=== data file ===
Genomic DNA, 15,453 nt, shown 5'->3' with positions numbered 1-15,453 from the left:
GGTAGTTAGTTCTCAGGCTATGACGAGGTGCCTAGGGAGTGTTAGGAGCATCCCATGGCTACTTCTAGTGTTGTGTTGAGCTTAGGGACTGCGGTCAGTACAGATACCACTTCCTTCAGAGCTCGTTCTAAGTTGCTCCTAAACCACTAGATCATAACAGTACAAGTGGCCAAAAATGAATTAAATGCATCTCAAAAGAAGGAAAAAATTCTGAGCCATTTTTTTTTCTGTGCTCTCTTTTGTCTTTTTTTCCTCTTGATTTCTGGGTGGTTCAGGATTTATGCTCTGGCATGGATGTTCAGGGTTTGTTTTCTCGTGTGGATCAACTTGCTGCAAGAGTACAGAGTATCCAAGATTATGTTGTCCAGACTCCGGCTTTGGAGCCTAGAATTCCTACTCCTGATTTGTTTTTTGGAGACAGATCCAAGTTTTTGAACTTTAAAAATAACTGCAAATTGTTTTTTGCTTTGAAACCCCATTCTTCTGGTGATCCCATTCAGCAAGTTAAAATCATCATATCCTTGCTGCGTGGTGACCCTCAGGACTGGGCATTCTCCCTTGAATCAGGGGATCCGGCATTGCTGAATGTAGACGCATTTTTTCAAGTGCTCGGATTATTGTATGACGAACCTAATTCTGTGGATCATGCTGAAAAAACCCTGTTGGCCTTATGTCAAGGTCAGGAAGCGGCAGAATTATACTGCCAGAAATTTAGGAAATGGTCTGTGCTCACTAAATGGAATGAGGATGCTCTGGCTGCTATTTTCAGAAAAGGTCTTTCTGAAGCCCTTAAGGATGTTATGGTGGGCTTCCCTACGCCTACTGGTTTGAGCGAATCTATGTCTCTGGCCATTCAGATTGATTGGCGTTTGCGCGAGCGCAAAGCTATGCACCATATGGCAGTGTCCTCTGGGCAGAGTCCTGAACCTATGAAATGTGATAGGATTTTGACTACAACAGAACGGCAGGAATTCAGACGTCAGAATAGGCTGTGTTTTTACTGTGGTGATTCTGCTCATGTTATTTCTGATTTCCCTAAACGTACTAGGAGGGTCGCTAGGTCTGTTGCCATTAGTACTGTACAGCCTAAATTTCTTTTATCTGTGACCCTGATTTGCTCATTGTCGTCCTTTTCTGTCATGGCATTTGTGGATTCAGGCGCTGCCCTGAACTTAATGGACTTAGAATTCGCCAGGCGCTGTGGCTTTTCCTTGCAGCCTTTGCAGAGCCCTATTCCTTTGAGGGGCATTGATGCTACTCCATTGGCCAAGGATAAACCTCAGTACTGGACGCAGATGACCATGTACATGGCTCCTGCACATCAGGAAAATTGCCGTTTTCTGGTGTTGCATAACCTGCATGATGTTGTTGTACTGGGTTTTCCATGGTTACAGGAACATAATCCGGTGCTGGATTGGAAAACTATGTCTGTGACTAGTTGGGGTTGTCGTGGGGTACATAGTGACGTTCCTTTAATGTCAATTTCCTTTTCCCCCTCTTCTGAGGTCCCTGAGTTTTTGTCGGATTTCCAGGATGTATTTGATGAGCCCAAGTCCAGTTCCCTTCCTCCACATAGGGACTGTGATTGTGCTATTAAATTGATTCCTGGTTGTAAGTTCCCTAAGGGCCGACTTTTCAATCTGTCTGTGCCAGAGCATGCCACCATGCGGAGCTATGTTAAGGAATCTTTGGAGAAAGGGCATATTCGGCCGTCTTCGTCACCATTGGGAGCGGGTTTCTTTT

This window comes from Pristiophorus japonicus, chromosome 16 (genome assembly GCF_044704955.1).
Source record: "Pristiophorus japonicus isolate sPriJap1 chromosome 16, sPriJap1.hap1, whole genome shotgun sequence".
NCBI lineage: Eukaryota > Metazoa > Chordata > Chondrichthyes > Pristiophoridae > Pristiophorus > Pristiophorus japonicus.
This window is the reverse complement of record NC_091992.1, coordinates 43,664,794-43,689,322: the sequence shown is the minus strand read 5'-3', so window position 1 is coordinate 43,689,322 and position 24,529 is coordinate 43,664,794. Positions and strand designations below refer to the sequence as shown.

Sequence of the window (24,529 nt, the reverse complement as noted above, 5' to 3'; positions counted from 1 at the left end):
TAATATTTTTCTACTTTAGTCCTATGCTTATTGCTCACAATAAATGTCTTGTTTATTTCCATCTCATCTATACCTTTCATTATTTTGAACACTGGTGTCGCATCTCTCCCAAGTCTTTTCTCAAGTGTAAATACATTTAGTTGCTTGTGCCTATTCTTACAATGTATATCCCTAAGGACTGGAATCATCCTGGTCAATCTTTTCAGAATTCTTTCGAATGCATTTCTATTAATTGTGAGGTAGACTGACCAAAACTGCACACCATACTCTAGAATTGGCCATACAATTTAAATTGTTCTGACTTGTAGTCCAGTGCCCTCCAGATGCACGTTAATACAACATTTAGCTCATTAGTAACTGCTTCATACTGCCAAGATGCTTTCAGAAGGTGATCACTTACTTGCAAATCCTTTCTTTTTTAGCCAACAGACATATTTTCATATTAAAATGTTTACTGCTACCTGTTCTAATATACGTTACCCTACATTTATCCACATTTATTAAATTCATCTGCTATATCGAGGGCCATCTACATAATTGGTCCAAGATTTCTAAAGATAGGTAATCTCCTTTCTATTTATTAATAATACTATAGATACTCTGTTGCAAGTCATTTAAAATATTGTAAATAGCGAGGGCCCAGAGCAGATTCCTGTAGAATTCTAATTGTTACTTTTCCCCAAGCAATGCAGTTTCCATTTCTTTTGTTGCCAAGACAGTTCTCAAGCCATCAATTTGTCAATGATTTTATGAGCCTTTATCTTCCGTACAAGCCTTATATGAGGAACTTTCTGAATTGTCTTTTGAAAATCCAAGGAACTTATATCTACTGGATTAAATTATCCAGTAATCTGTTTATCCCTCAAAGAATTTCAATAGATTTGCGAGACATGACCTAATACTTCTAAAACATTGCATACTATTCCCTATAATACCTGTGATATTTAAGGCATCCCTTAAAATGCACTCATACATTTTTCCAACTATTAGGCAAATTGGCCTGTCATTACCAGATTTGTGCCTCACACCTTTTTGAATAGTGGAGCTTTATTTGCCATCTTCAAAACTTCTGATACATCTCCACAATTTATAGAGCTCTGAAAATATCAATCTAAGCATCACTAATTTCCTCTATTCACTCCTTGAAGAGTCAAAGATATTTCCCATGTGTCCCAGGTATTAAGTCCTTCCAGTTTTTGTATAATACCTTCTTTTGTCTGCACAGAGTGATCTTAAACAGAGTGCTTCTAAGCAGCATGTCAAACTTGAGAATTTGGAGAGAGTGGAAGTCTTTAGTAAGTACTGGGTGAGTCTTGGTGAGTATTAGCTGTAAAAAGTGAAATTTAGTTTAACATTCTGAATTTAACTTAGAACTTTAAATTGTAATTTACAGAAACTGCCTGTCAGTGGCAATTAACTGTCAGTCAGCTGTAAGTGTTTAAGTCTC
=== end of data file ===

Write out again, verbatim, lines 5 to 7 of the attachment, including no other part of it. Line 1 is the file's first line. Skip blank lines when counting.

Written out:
NCBI lineage: Eukaryota > Metazoa > Chordata > Chondrichthyes > Pristiophoridae > Pristiophorus > Pristiophorus japonicus.
This window is the reverse complement of record NC_091992.1, coordinates 43,664,794-43,689,322: the sequence shown is the minus strand read 5'-3', so window position 1 is coordinate 43,689,322 and position 24,529 is coordinate 43,664,794. Positions and strand designations below refer to the sequence as shown.

Sequence of the window (24,529 nt, the reverse complement as noted above, 5' to 3'; positions counted from 1 at the left end):